Almost a year before the United Nations' Mid-Decade Conference on Women was held in Copenhagen during the summer of 1980, Mariam Chamberlain of The Ford Foundation, Amy Swerdlow, Myra Dinnerstein, and I began informal discussions about holding meetings of women's studies practitioners there . When we learned that an NGO (NonGovernmental Organizations) Forum would be organized, I wrote to sixty women's studies practitioners outside the United States, informing them of the badly-publicized NGO Forum itself, and inviting them to contribute to the planning of women's studies seminars. Eventually, The Feminist Press, the U.S. National Women's Studies Association, the Simone de Beauvoir Institute of Concordia University in Montreal, and the S.N.D.T. Women's University in Bombay, India, agreed to act as sponsors of women's studies sessions, and the May issue of the U.S. Women's Studies Newsletter further spread the word.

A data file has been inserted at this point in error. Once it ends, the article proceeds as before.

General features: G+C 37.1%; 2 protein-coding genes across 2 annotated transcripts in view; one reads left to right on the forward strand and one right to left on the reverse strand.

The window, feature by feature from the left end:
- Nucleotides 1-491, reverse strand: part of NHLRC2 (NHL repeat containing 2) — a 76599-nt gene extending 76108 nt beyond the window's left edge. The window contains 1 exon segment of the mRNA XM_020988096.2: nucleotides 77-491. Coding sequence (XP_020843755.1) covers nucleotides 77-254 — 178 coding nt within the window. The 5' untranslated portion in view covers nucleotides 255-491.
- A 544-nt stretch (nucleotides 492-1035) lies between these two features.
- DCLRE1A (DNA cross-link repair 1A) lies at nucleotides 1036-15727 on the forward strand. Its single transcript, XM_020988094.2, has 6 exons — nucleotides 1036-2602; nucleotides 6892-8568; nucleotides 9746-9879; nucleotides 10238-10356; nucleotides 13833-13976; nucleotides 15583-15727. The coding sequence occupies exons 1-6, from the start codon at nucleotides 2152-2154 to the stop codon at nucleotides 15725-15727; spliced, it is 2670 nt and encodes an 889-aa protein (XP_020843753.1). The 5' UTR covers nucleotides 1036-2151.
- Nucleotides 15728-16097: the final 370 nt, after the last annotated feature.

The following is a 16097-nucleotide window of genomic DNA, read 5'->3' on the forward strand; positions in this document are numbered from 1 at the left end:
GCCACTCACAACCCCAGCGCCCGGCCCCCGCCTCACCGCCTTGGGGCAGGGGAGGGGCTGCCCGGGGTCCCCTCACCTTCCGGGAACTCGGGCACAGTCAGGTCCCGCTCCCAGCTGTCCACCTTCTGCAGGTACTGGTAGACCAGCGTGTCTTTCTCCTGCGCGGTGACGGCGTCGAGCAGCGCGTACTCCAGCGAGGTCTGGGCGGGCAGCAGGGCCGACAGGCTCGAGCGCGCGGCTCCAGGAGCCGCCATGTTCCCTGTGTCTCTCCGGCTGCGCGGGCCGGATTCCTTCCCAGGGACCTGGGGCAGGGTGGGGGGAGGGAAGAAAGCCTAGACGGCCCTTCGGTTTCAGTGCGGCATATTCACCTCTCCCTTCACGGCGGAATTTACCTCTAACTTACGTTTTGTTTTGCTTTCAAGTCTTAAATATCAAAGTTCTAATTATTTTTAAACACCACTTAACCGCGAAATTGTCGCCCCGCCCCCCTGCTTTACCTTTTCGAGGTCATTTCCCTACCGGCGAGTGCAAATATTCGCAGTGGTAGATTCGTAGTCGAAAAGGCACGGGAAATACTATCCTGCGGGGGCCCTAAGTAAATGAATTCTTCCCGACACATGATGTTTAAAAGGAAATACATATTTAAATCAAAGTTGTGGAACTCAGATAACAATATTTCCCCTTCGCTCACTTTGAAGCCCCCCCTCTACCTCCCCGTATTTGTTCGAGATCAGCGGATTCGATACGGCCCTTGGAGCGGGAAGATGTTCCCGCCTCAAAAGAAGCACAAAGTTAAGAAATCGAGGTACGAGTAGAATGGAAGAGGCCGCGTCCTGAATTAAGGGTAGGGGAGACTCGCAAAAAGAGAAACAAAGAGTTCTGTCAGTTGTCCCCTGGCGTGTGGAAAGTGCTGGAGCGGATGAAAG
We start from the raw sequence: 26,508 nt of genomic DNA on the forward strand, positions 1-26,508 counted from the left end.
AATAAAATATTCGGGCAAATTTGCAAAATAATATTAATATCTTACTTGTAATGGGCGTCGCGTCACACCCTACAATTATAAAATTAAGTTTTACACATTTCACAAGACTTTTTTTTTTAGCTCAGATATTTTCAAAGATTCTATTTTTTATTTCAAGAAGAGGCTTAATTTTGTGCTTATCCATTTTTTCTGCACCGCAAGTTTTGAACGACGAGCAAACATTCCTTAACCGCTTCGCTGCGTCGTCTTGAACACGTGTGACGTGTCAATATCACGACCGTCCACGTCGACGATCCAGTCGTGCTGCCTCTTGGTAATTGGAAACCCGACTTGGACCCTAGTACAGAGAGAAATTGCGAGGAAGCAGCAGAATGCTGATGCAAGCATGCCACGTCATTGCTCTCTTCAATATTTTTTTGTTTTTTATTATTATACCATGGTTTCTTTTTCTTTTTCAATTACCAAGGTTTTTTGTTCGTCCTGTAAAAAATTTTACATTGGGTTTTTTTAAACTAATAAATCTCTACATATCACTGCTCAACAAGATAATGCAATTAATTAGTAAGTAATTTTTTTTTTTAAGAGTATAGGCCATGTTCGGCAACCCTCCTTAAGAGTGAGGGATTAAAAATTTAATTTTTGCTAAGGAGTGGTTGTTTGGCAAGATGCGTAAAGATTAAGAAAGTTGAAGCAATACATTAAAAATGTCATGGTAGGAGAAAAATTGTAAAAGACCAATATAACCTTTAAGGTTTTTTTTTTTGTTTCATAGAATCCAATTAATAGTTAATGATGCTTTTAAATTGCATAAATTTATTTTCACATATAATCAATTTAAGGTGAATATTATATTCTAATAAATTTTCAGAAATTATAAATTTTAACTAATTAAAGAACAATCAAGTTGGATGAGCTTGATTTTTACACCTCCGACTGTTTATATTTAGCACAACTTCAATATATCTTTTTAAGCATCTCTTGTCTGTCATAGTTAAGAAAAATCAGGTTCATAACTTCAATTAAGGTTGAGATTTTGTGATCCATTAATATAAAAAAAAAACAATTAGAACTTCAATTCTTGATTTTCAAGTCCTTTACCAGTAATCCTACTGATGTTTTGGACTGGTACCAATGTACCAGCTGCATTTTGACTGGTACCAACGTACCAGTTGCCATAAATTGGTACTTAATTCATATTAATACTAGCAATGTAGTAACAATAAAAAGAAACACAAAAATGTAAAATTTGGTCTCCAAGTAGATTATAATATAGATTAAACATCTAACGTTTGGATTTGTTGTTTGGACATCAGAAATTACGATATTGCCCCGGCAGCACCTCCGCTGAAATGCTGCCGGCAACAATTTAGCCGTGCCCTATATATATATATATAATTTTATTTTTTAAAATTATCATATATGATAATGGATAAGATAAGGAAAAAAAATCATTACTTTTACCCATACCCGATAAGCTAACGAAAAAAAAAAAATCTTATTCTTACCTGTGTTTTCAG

From the beginning, the idea of what might be done in Copenhagen was both modest and practical: to make use of an extended occasion during which an international group might be able to meet to talk about women's studies. Planners assumed also that it would be useful to share resource materials, and, of course, to include a formal "registry" for participants so that the dialogue might continue afterwards.